When I am studying a verse(s), I turn on the Strong’s numbers and copy the verse into a document, like this:

[Isa 53:6 KJV] 6 All we like sheep[H6629] have gone astray;[H8582] we have turned[H6437] every one[H376] to his own way;[H1870] and the LORD[H3068] hath laid[H6293] on him the iniquity[H5771] of us all.

[Isa 53:10 KJV] 10 Yet it pleased[H2654] the LORD[H3068] to bruise[H1792] him; he hath put [him] to grief:[H2470] when thou shalt make[H7760] his soul[H5315] an offering for sin,[H817] he shall see[H7200] [his] seed,[H2233] he shall prolong[H748] [his] days,[H3117] and the pleasure[H2656] of the LORD[H3068] shall prosper[H6743] in his hand.[H3027]

Now I read through and find the points that concern me.

In Is 53:6, it seems to me that it is the Hebrew words [H6293] and [H5771] that are the ones which require study. In Is 53:10, the Hebrew words [H2654], [H1792] and [H2470] need to be examined.

As an example of how to begin to study these, click on [H2470]. A new page will come up that describes the Hebrew word. Notice that the majority of the time, this word is translated as sick, which gives some support to the translation you have quoted. But, as you read on, this word is far more complex. It means not only sick, but to entreat, intreat, to grieve, pray, even a woman in travail. There seems to be no English word that encompasses all of this variety of meaning. We come now to the challenges of translation. How does an Eskimo, with 32 words to describe the various types of snow, communicate to one who speaks English and has only one word for snow? Understanding must come by the slow process of example. Scroll further down the page of the Hebrew word at Near the end, you will find a list of all the verses in His Word which use this Hebrew word. Start reading through them and asking questions. What is the common thread in all of these that may reveal the meaning of the word in ways which English words are unable to capture? Read not only the verses, but the chapter or the story which those verses are in.

In Gen 48:1, Isaac is weak, in bed, at the end of his days.

In Ex 32:11, Moses, the leader of the mixed group of Israel, is sharing his burden of leadership with Yahweh as he besought Him.

Deut 29:22 describes the consequences of one who turns from Him, even his land will be weak, ill, sick though those who live there may not see the difference, it will be noticeable to those in the future and those who come from the outside.

Samson consistently describes the loss of his strength as becoming weak.

Saul felt compelled to offer a sacrifice, to make supplication, using this same word.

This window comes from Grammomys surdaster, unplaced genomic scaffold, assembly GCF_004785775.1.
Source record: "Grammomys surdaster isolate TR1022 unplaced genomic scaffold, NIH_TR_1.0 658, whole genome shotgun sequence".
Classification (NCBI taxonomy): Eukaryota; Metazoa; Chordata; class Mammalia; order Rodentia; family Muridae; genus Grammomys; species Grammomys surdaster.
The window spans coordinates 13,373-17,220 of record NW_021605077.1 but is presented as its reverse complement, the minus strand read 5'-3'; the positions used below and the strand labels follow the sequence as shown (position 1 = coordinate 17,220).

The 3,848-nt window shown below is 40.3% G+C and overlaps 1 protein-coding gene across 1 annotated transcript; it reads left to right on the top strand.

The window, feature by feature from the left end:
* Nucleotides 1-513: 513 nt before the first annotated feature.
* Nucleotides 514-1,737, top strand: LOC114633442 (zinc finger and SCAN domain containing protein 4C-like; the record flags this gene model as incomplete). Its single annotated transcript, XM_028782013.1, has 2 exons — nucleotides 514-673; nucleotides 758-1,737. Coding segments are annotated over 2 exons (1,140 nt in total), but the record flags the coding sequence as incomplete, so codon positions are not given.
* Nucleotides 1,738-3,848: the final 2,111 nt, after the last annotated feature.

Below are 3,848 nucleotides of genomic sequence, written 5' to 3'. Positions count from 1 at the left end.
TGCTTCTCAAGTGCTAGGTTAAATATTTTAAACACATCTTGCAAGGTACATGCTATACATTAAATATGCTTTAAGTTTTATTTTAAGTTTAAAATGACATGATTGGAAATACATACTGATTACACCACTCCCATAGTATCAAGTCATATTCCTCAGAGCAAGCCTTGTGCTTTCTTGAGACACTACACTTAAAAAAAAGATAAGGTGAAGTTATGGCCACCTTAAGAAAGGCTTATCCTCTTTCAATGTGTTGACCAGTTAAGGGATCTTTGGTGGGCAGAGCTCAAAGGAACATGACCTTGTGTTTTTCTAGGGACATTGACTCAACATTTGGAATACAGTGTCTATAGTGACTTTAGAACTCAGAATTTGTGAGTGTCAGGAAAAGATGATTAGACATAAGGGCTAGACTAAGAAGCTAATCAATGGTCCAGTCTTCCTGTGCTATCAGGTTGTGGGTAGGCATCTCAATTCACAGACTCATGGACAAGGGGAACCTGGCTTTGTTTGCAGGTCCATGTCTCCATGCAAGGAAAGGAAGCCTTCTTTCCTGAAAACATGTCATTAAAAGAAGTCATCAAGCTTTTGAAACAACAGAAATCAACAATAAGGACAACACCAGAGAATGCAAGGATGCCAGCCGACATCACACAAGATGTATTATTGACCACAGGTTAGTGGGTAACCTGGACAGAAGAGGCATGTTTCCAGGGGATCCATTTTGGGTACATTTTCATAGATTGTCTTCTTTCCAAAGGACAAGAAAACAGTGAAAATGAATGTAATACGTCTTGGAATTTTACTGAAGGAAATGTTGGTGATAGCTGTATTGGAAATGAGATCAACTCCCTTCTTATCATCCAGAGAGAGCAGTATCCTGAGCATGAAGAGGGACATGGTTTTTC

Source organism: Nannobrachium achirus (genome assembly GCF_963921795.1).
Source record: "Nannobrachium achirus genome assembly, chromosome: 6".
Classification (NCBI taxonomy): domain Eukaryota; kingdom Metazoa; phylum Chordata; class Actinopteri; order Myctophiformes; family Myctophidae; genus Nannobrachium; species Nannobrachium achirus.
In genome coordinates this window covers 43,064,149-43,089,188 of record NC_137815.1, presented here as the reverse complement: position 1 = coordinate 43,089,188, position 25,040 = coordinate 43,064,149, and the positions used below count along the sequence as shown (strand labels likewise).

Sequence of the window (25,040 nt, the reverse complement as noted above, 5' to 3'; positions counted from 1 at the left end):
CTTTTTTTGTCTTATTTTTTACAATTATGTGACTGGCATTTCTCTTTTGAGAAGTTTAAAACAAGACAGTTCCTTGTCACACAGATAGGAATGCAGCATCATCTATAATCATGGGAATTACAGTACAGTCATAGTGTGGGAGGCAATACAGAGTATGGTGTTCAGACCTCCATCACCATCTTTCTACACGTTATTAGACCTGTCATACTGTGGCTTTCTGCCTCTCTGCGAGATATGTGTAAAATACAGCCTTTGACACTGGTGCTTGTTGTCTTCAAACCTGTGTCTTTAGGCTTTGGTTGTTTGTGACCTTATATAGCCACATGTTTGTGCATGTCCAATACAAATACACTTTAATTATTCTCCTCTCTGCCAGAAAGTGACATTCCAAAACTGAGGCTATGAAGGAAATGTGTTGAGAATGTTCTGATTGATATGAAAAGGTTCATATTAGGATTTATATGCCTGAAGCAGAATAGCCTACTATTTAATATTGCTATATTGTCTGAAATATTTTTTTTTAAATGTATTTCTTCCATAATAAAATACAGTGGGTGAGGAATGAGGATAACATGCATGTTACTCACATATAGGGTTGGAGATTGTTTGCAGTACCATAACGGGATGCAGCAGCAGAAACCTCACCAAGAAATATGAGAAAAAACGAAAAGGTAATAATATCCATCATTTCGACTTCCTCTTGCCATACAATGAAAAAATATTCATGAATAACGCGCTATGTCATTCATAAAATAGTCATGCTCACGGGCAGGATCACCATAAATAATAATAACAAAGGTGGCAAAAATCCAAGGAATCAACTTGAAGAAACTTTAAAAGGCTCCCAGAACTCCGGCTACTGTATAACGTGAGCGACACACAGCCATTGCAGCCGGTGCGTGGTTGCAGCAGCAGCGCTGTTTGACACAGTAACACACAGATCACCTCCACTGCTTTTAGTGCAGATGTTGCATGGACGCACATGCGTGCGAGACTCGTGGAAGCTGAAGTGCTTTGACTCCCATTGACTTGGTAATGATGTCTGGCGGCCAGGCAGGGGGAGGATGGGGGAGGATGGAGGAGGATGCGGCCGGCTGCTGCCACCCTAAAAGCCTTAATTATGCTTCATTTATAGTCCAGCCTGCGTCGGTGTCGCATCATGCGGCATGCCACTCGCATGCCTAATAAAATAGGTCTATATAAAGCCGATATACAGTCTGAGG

No, I will not go through all 75 times this word is used. But, from the few examples above, it does not seem that the use of the word is consistent with our current definition of ill as defined at “of unsound physical or mental health; unwell; sick:” To me, that is most obvious in the use Samson gives. The loss of the gift of strength did not mean his physical health was then unsound, only that he no longer had the gift, he was simply weaker without the gift.

Something similar might be said of Moses and Saul. Their “besought” and “supplication” did not make the physical or mental health of our Creator unsound. It more likely refers to the position of authority of the King of kings. In Esther, the king had the authority to require the life of any who dared enter without invitation. Extending the scepter meant the king chose to lay down that option, to open himself to the presence of another and consider their concerns, listen to their petition. Some consider this a position of weakness compared to power he had to order the end of their life.

Likewise, taking the burden which another is unable to handle, does not make one’s own physical health unsound. It does require strength that one was not previously exerting, making one weaker, but not unsound. The burden could not only weaken one physically, it may also effect one’s heart, and cause grief. Noah Webster often sheds additional light on the meanings of the King James English, which I have often found helpful. In this case, the word grief in the KJV seems to me to combine the idea of injury with the sense of this weakness that seems to be shown in the Hebrew.

GRIEF ,n. [L. gravis.]

  1. The pain of mind produced by loss, misfortune, injury or evils of any kind; sorrow; regret. We experience grief when we lose a friend, when we incur loss, when we consider ourselves injured, and by sympathy, we feel grief at the misfortunes of others.

  2. The pain of mind occasioned by our own misconduct; sorrow or regret that we have done wrong; pain accompanying repentance. We feel grief when we have offended or injured a friend, and the consciousness of having offended the Supreme Being, fills the penitent heart with the most poignant grief.

  3. Cause of sorrow; that which afflicts.

Who were a grief of mind to Isaac and Rebekah. Gen.26.

A foolish son is a grief to his father. Prov.17.

For fundamental questions such as “How am I to understand Christian truth on love?” I have found I must study on at least two levels.

First, do an in depth study of the verses which brought the issue to my attention. I have given examples of how I might go about this and mentioned some of the resources I have found helpful.